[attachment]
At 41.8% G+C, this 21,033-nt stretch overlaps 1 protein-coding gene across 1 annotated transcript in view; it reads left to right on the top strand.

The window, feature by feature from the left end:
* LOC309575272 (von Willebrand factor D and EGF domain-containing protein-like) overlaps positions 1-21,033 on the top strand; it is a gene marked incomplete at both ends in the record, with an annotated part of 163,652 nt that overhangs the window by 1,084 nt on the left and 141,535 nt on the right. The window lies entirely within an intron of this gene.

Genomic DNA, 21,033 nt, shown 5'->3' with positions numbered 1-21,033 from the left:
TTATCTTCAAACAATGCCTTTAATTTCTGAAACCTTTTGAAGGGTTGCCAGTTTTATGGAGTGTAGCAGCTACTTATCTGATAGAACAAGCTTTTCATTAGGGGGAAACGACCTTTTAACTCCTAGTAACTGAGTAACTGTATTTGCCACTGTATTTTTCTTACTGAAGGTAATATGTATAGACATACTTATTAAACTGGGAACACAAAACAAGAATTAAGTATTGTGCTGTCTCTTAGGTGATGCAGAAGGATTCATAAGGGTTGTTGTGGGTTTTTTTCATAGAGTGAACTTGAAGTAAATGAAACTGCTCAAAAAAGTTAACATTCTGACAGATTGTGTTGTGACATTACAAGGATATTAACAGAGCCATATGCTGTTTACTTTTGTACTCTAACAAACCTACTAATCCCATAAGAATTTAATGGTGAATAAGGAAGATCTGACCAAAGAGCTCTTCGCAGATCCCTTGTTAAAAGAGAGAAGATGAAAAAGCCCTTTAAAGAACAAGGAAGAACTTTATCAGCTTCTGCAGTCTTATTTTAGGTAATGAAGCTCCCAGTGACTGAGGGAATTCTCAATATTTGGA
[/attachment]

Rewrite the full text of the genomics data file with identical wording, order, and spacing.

At 41.8% G+C, this 21,033-nt stretch overlaps 1 protein-coding gene across 1 annotated transcript in view; it reads left to right on the top strand.

The window, feature by feature from the left end:
* LOC309575272 (von Willebrand factor D and EGF domain-containing protein-like) overlaps positions 1-21,033 on the top strand; it is a gene marked incomplete at both ends in the record, with an annotated part of 163,652 nt that overhangs the window by 1,084 nt on the left and 141,535 nt on the right. The window lies entirely within an intron of this gene.

Genomic DNA, 21,033 nt, shown 5'->3' with positions numbered 1-21,033 from the left:
TTATCTTCAAACAATGCCTTTAATTTCTGAAACCTTTTGAAGGGTTGCCAGTTTTATGGAGTGTAGCAGCTACTTATCTGATAGAACAAGCTTTTCATTAGGGGGAAACGACCTTTTAACTCCTAGTAACTGAGTAACTGTATTTGCCACTGTATTTTTCTTACTGAAGGTAATATGTATAGACATACTTATTAAACTGGGAACACAAAACAAGAATTAAGTATTGTGCTGTCTCTTAGGTGATGCAGAAGGATTCATAAGGGTTGTTGTGGGTTTTTTTCATAGAGTGAACTTGAAGTAAATGAAACTGCTCAAAAAAGTTAACATTCTGACAGATTGTGTTGTGACATTACAAGGATATTAACAGAGCCATATGCTGTTTACTTTTGTACTCTAACAAACCTACTAATCCCATAAGAATTTAATGGTGAATAAGGAAGATCTGACCAAAGAGCTCTTCGCAGATCCCTTGTTAAAAGAGAGAAGATGAAAAAGCCCTTTAAAGAACAAGGAAGAACTTTATCAGCTTCTGCAGTCTTATTTTAGGTAATGAAGCTCCCAGTGACTGAGGGAATTCTCAATATTTGGA